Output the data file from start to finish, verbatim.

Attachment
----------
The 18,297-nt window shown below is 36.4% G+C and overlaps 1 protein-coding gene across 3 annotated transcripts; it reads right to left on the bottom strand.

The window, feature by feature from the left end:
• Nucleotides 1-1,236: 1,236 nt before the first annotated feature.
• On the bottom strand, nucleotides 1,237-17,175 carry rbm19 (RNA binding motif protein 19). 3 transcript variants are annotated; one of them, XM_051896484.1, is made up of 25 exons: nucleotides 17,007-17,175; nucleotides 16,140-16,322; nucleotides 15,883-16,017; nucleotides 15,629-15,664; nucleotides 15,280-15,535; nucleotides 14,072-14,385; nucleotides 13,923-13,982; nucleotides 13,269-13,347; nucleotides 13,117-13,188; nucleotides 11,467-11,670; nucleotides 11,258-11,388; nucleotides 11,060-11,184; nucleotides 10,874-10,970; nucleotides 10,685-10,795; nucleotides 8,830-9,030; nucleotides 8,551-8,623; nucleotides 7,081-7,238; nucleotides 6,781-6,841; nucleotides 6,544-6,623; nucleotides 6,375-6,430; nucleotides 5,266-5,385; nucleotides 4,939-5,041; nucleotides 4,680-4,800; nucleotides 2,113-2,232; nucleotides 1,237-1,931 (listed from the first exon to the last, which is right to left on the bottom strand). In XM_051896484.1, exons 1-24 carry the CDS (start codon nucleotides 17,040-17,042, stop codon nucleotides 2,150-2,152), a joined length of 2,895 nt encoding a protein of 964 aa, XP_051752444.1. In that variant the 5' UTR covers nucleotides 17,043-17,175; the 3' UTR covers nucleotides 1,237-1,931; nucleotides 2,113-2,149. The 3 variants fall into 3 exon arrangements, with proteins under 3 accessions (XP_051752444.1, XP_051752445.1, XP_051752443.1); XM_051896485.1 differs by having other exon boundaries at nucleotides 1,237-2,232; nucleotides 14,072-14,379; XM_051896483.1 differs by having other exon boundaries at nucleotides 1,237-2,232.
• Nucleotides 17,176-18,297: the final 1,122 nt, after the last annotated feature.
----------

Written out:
The 18,297-nt window shown below is 36.4% G+C and overlaps 1 protein-coding gene across 3 annotated transcripts; it reads right to left on the bottom strand.

The window, feature by feature from the left end:
• Nucleotides 1-1,236: 1,236 nt before the first annotated feature.
• On the bottom strand, nucleotides 1,237-17,175 carry rbm19 (RNA binding motif protein 19). 3 transcript variants are annotated; one of them, XM_051896484.1, is made up of 25 exons: nucleotides 17,007-17,175; nucleotides 16,140-16,322; nucleotides 15,883-16,017; nucleotides 15,629-15,664; nucleotides 15,280-15,535; nucleotides 14,072-14,385; nucleotides 13,923-13,982; nucleotides 13,269-13,347; nucleotides 13,117-13,188; nucleotides 11,467-11,670; nucleotides 11,258-11,388; nucleotides 11,060-11,184; nucleotides 10,874-10,970; nucleotides 10,685-10,795; nucleotides 8,830-9,030; nucleotides 8,551-8,623; nucleotides 7,081-7,238; nucleotides 6,781-6,841; nucleotides 6,544-6,623; nucleotides 6,375-6,430; nucleotides 5,266-5,385; nucleotides 4,939-5,041; nucleotides 4,680-4,800; nucleotides 2,113-2,232; nucleotides 1,237-1,931 (listed from the first exon to the last, which is right to left on the bottom strand). In XM_051896484.1, exons 1-24 carry the CDS (start codon nucleotides 17,040-17,042, stop codon nucleotides 2,150-2,152), a joined length of 2,895 nt encoding a protein of 964 aa, XP_051752444.1. In that variant the 5' UTR covers nucleotides 17,043-17,175; the 3' UTR covers nucleotides 1,237-1,931; nucleotides 2,113-2,149. The 3 variants fall into 3 exon arrangements, with proteins under 3 accessions (XP_051752444.1, XP_051752445.1, XP_051752443.1); XM_051896485.1 differs by having other exon boundaries at nucleotides 1,237-2,232; nucleotides 14,072-14,379; XM_051896483.1 differs by having other exon boundaries at nucleotides 1,237-2,232.
• Nucleotides 17,176-18,297: the final 1,122 nt, after the last annotated feature.